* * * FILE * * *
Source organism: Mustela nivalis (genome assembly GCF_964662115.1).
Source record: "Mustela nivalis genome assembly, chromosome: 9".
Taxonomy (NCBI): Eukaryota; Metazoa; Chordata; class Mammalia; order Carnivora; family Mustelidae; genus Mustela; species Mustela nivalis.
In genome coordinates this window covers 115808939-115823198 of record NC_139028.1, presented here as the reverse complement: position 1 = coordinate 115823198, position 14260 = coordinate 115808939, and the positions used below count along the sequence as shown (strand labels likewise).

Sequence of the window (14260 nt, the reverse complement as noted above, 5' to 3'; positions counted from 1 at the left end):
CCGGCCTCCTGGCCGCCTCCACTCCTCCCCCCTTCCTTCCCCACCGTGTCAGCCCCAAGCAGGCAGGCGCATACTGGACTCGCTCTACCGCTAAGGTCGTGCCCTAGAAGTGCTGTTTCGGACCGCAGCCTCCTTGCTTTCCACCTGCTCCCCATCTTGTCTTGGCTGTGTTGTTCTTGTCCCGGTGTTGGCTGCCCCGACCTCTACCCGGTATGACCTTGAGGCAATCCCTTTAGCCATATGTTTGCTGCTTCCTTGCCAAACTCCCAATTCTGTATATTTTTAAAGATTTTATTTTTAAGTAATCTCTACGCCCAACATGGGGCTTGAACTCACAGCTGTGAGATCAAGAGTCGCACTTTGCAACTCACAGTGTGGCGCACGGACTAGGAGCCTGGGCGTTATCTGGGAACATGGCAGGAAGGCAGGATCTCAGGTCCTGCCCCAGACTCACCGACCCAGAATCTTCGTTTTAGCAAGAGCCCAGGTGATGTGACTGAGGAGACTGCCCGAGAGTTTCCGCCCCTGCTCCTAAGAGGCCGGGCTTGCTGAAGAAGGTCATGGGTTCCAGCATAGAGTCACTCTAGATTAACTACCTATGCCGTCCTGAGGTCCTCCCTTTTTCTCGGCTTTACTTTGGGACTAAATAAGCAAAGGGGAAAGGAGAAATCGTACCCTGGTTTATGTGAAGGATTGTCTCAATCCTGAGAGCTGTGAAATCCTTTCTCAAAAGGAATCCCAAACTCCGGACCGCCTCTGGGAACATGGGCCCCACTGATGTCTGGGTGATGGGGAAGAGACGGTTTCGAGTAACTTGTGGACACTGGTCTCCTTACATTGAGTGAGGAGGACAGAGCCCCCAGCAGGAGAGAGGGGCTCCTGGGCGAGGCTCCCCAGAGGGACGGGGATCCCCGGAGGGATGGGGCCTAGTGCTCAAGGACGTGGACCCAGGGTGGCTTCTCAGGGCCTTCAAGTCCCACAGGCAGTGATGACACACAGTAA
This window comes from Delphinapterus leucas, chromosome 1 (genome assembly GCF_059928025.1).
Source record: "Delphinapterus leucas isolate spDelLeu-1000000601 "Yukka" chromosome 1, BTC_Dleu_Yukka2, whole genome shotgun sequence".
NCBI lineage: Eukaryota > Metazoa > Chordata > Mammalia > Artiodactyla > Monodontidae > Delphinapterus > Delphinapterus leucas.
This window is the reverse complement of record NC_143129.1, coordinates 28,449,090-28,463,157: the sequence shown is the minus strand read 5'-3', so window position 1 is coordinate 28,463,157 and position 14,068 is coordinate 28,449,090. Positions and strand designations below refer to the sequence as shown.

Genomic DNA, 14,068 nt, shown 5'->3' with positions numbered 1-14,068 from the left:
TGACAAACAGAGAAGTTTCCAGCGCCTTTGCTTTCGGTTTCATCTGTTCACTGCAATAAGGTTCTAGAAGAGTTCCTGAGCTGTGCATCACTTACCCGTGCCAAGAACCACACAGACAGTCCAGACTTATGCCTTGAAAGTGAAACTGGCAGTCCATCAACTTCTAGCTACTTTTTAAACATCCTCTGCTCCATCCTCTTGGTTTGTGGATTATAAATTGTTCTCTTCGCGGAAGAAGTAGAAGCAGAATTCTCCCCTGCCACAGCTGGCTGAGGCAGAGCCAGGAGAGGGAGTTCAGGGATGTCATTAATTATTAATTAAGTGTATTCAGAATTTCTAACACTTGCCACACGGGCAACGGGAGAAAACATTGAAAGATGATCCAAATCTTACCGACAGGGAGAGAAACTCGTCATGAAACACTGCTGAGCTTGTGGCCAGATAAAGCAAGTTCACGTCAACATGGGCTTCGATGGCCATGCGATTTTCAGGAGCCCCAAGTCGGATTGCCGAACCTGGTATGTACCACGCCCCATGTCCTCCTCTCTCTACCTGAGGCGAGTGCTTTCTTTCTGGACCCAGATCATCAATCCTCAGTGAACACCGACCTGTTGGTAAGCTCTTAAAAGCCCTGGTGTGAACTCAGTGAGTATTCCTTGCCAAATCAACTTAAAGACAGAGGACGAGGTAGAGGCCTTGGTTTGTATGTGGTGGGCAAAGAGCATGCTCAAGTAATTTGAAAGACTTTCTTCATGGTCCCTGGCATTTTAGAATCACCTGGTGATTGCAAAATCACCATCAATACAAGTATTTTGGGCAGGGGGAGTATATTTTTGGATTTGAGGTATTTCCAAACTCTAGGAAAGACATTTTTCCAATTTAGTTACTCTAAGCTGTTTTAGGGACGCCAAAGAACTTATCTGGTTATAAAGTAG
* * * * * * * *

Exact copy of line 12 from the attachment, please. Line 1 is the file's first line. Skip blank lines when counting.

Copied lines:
TGACAAACAGAGAAGTTTCCAGCGCCTTTGCTTTCGGTTTCATCTGTTCACTGCAATAAGGTTCTAGAAGAGTTCCTGAGCTGTGCATCACTTACCCGTGCCAAGAACCACACAGACAGTCCAGACTTATGCCTTGAAAGTGAAACTGGCAGTCCATCAACTTCTAGCTACTTTTTAAACATCCTCTGCTCCATCCTCTTGGTTTGTGGATTATAAATTGTTCTCTTCGCGGAAGAAGTAGAAGCAGAATTCTCCCCTGCCACAGCTGGCTGAGGCAGAGCCAGGAGAGGGAGTTCAGGGATGTCATTAATTATTAATTAAGTGTATTCAGAATTTCTAACACTTGCCACACGGGCAACGGGAGAAAACATTGAAAGATGATCCAAATCTTACCGACAGGGAGAGAAACTCGTCATGAAACACTGCTGAGCTTGTGGCCAGATAAAGCAAGTTCACGTCAACATGGGCTTCGATGGCCATGCGATTTTCAGGAGCCCCAAGTCGGATTGCCGAACCTGGTATGTACCACGCCCCATGTCCTCCTCTCTCTACCTGAGGCGAGTGCTTTCTTTCTGGACCCAGATCATCAATCCTCAGTGAACACCGACCTGTTGGTAAGCTCTTAAAAGCCCTGGTGTGAACTCAGTGAGTATTCCTTGCCAAATCAACTTAAAGACAGAGGACGAGGTAGAGGCCTTGGTTTGTATGTGGTGGGCAAAGAGCATGCTCAAGTAATTTGAAAGACTTTCTTCATGGTCCCTGGCATTTTAGAATCACCTGGTGATTGCAAAATCACCATCAATACAAGTATTTTGGGCAGGGGGAGTATATTTTTGGATTTGAGGTATTTCCAAACTCTAGGAAAGACATTTTTCCAATTTAGTTACTCTAAGCTGTTTTAGGGACGCCAAAGAACTTATCTGGTTATAAAGTAG